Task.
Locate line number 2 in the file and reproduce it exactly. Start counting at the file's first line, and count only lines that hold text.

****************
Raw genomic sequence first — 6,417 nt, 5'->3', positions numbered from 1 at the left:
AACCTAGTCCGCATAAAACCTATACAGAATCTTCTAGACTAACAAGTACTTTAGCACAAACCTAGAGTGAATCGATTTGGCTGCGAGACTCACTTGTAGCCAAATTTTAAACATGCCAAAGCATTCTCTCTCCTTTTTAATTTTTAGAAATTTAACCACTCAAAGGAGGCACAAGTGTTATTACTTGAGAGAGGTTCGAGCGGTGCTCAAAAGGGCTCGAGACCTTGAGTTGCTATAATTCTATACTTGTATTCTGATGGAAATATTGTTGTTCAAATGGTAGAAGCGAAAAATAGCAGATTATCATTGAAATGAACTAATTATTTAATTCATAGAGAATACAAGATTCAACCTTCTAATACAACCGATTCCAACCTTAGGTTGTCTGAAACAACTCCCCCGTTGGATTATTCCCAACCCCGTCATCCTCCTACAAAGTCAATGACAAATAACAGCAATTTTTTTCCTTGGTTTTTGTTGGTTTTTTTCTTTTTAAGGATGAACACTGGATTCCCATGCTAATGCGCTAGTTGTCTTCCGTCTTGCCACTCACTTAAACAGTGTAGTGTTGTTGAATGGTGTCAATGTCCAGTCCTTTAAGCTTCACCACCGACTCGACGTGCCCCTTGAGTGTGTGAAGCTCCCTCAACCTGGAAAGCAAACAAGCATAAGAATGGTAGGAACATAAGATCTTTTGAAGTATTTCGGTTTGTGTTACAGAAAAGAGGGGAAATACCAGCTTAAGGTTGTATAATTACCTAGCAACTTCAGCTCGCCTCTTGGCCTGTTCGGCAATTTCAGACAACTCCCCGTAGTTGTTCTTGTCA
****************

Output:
AACCTAGTCCGCATAAAACCTATACAGAATCTTCTAGACTAACAAGTACTTTAGCACAAACCTAGAGTGAATCGATTTGGCTGCGAGACTCACTTGTAGCCAAATTTTAAACATGCCAAAGCATTCTCTCTCCTTTTTAATTTTTAGAAATTTAACCACTCAAAGGAGGCACAAGTGTTATTACTTGAGAGAGGTTCGAGCGGTGCTCAAAAGGGCTCGAGACCTTGAGTTGCTATAATTCTATACTTGTATTCTGATGGAAATATTGTTGTTCAAATGGTAGAAGCGAAAAATAGCAGATTATCATTGAAATGAACTAATTATTTAATTCATAGAGAATACAAGATTCAACCTTCTAATACAACCGATTCCAACCTTAGGTTGTCTGAAACAACTCCCCCGTTGGATTATTCCCAACCCCGTCATCCTCCTACAAAGTCAATGACAAATAACAGCAATTTTTTTCCTTGGTTTTTGTTGGTTTTTTTCTTTTTAAGGATGAACACTGGATTCCCATGCTAATGCGCTAGTTGTCTTCCGTCTTGCCACTCACTTAAACAGTGTAGTGTTGTTGAATGGTGTCAATGTCCAGTCCTTTAAGCTTCACCACCGACTCGACGTGCCCCTTGAGTGTGTGAAGCTCCCTCAACCTGGAAAGCAAACAAGCATAAGAATGGTAGGAACATAAGATCTTTTGAAGTATTTCGGTTTGTGTTACAGAAAAGAGGGGAAATACCAGCTTAAGGTTGTATAATTACCTAGCAACTTCAGCTCGCCTCTTGGCCTGTTCGGCAATTTCAGACAACTCCCCGTAGTTGTTCTTGTCA